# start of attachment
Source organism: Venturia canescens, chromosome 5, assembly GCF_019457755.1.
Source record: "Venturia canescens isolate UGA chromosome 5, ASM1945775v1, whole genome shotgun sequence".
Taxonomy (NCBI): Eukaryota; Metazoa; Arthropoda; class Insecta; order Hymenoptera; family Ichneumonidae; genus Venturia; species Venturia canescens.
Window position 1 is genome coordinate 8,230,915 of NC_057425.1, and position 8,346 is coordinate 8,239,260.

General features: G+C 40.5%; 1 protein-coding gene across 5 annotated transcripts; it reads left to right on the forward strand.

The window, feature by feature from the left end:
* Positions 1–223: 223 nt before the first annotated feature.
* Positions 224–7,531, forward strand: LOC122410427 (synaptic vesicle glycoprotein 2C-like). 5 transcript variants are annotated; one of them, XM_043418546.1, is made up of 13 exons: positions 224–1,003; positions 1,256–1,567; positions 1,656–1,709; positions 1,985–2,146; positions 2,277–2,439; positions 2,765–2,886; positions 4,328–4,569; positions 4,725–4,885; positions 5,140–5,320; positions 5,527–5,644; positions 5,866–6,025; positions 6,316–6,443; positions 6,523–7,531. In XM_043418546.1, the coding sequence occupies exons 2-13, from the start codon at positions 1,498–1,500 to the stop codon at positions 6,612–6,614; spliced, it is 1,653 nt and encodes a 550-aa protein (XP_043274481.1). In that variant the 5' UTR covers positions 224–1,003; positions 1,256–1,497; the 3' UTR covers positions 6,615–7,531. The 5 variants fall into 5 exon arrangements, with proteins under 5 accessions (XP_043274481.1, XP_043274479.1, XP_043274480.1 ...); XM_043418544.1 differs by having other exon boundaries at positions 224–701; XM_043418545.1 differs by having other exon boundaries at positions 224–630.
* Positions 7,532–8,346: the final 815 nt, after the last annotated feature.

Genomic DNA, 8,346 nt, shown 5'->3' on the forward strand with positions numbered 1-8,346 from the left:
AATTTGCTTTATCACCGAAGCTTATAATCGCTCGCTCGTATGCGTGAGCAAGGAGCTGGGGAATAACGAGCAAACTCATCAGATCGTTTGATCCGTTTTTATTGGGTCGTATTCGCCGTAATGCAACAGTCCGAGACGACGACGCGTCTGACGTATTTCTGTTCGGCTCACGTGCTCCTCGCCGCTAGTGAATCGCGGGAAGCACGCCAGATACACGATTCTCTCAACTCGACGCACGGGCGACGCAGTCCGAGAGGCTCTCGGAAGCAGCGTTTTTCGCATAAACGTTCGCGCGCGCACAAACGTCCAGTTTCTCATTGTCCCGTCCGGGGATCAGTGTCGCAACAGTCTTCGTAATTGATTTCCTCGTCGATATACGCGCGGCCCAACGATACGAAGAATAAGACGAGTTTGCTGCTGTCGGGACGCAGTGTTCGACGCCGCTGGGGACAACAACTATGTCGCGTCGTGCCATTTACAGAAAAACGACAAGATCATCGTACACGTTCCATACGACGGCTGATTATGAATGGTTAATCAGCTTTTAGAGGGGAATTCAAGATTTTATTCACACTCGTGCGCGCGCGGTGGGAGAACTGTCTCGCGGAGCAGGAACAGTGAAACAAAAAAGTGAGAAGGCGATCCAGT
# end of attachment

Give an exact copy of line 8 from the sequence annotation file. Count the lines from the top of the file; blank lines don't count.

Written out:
* Positions 224–7,531, forward strand: LOC122410427 (synaptic vesicle glycoprotein 2C-like). 5 transcript variants are annotated; one of them, XM_043418546.1, is made up of 13 exons: positions 224–1,003; positions 1,256–1,567; positions 1,656–1,709; positions 1,985–2,146; positions 2,277–2,439; positions 2,765–2,886; positions 4,328–4,569; positions 4,725–4,885; positions 5,140–5,320; positions 5,527–5,644; positions 5,866–6,025; positions 6,316–6,443; positions 6,523–7,531. In XM_043418546.1, the coding sequence occupies exons 2-13, from the start codon at positions 1,498–1,500 to the stop codon at positions 6,612–6,614; spliced, it is 1,653 nt and encodes a 550-aa protein (XP_043274481.1). In that variant the 5' UTR covers positions 224–1,003; positions 1,256–1,497; the 3' UTR covers positions 6,615–7,531. The 5 variants fall into 5 exon arrangements, with proteins under 5 accessions (XP_043274481.1, XP_043274479.1, XP_043274480.1 ...); XM_043418544.1 differs by having other exon boundaries at positions 224–701; XM_043418545.1 differs by having other exon boundaries at positions 224–630.